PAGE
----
Border Theories (2009-2013) - The project Border Theories investigates the Socialist Utopia and the writing and rewriting of history in the (urban) landscape by means of architecture. The work reflects on the historiography and construction of identity in three Soviet urban experiments on the remotest border zones of the former Soviet Union: Birobidzhan, Kaliningrad and Yuzhno-Sakhalinsk. The experiments originated within the context of enclaves, closed areas, border conflicts and wars, forced depopulation and repopulation. All three experiments have histories that are open to multiple interpretations; the Jewish, Prussian and Japanese history respectively as well as the (virtual) Soviet historical narrative. The work queries the way in which urban planning and architecture are employed as political instruments to write, rewrite and manipulate history in the (urban) landscape. The investigation of three urban experiments in the outer border zones of the former Soviet Union raises many questions. Every question generates new questions. What is reality? What is truth? What happened - and happens - in the wetlands of Birobidzhan, the taiga around Yuzhno-Sakhalinsk and the urban landscape of Kaliningrad? The wetlands aren't just the wetlands, the taiga isn't just the taiga. Soviet Kaliningrad was founded in 1945 on top of the ruins of the Prussian city of Köningsberg. Yuzhno-Sakhalinsk was established on the layout of the Japanese city of Toyohara in 1945. Soviet Birobidzhan was founded on formerly Chinese lands, that were designated by Stalin in the 1930's to become a Soviet Jewish Utopia. In the late 1940's Stalin began his war against the Jews, and Birobidzhan was Russified in the process. The installation and publication Border Theories consist of photography, archival materials and fragments from newspaper articles. The texts provide intermingled perspectives on these border landscapes, their architecture, ungraspable identities and layered histories that are open to multiple interpretations. In 2013 the exhibition Border Theories was shown at Stedelijk Museum Bureau Amsterdam, besides this the book Border Theories was launched.
Border Theories (2013) - The artist book Border Theories is the result of the artistic investigation Elian Somers undertook into the interplay of ideology, history and urban planning in three cities on the extreme boundaries of Russia. Photographs and texts cast light on the shadowy zone between plan and reality in Birobidzhan, Kaliningrad and Yuzhno-Sakhalinsk, and the way in which urban planning is employed as a political instrument to write – and rewrite – history in the landscape. Published by Fw:Books / Design by Hans Gremmen / Texts by Elian Somers, Kerstin Winking and Hester van Gent / Edition of 500 / 24x34 cm / ISBN 978-94-90119-19-5
California City (2010-2012) - The work California City can be seen as the starting point of a larger research on the neoliberal utopia and the urban neoliberal experiment. Photography and text unfold intermingling perspectives on a sociologist’s ideological dream on community theory versus the same sociologist’s intentional construction of a real estate bubble. Next to this a compiled cartographic GIS work casts light on a parallel reality stressing California City’s contemporary landownership. On the one hand the map shows an empty desolate community, on the other hand a flourishing landscape of tax income. In the early 1950’s, Mendelsohn, a Czech born sociologist, envisioned a plan to develop a catchment area for the human overflow from Los Angeles and San Francisco. He bought 330 km2 of land in order to experiment with community planning and development theories. Construction of his dream began, with laying out a massive grid with 52,000 plots, highways, cul-de-sacs, street signs and power- and waterlines. A Central Park, a lake, a golf course were constructed and model housing was erected. California City, situated in the Mojave Desert, was incorporated in 1965 and eventually became the 3rd largest city in California in area and the 34th largest in the entire USA. Today, amidst Edwards Air Force Base, two car testing centers, a Space Shuttle airstrip, an open pit mine and a high security prison, Mendelsohn’s city reflects the American Dream as a failure as well as a new pioneers Utopia.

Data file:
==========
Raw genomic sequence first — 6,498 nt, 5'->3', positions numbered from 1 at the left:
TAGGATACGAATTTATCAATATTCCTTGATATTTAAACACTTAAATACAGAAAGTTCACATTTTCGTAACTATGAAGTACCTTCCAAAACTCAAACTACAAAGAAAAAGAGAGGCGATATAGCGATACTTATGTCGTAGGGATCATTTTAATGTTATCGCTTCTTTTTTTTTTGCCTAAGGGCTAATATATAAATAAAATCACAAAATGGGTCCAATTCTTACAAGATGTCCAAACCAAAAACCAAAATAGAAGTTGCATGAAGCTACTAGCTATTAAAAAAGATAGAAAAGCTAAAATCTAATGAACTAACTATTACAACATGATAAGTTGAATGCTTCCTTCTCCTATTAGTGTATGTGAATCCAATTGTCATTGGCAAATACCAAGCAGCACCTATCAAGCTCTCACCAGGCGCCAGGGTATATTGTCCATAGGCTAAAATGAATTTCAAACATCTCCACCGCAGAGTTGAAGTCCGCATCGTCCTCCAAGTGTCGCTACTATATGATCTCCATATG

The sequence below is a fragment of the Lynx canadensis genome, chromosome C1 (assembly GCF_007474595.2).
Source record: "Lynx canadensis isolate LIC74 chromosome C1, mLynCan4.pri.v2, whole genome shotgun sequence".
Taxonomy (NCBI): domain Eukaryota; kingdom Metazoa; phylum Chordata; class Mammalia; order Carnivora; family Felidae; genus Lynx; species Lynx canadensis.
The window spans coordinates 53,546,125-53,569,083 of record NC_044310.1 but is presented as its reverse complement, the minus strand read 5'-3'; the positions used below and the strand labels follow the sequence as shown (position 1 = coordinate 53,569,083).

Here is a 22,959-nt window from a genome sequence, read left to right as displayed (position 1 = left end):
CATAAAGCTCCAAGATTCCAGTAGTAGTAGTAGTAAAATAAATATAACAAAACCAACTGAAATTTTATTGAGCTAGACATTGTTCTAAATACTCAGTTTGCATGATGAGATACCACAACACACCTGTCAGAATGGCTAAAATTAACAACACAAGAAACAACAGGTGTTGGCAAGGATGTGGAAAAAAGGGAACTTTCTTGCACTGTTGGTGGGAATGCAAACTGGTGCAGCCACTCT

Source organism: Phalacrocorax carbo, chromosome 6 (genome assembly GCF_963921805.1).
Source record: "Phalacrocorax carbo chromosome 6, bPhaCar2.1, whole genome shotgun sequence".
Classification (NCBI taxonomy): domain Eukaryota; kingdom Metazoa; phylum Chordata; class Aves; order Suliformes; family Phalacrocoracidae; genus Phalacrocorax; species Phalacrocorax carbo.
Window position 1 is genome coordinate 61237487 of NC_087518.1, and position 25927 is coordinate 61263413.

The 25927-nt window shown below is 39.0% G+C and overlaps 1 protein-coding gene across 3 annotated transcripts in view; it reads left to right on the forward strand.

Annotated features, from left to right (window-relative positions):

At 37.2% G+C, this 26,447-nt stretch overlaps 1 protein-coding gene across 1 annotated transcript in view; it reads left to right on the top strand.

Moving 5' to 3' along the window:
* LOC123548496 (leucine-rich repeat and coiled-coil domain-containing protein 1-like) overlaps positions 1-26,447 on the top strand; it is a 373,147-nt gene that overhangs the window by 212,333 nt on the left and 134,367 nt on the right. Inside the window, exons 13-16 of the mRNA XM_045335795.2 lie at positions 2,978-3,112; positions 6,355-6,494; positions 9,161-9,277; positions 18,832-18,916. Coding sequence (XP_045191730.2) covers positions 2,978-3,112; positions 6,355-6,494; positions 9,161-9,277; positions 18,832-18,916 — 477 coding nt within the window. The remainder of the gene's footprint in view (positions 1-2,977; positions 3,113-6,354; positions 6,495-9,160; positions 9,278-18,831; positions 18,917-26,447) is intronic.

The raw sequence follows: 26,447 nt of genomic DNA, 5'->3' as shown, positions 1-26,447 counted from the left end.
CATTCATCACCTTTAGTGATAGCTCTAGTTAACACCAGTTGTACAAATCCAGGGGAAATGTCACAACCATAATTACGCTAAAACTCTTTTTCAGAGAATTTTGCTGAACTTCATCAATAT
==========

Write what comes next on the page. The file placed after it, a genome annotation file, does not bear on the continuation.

One of a Set of Parallel Lines (2012) - The work One of a Set of Parellel Lines reflects on the utopian models of war that have been developed for the harbour cities of Rotterdam and Wilhelmshaven (DE) since their early years. The work investigates the thinking underlying these models, as well as how concepts of defense and war strategy have been the starting point for urban development throughout the years. Emporer Wilhelm founded Wilhelmshaven in the 19th century as Germany’s future Kriegshafen. In the 1930’s Wilhelmshaven was incorporated in the fortification strategy of the Third Reich. In 1946, the British Allies planned to sink the entire city of Wilhelmshaven, the so-called Flood plan. It became the city’s turning point in history. One of a Set of Parallel Lines was commissioned by Kunsthalle Wilhelmshaven and shown at the exhibition Learning from… Rotterdam at the Kunsthalle Wilhelmshaven in 2012.
Droom als er ooit een was (2006-2008) - The work Droom als er ooit een was / A dream if there ever was one refers to the book L'An 2440, rêve s'il en fut jamais (Louis Sébastien Mercier, 1771). The work questions the post-war utopian, modernist cityscape, which has been (apparently) universally planned all over the world. The starting point in the work is The Netherlands, where, in the early 2000s, the post-war modernist cityscape was being rapidly demolished and scapegoated for the social malfunctioning of these areas. This demolition does not just mean a disappearance of the architectural environment, but also the ways of thinking that underpinned it.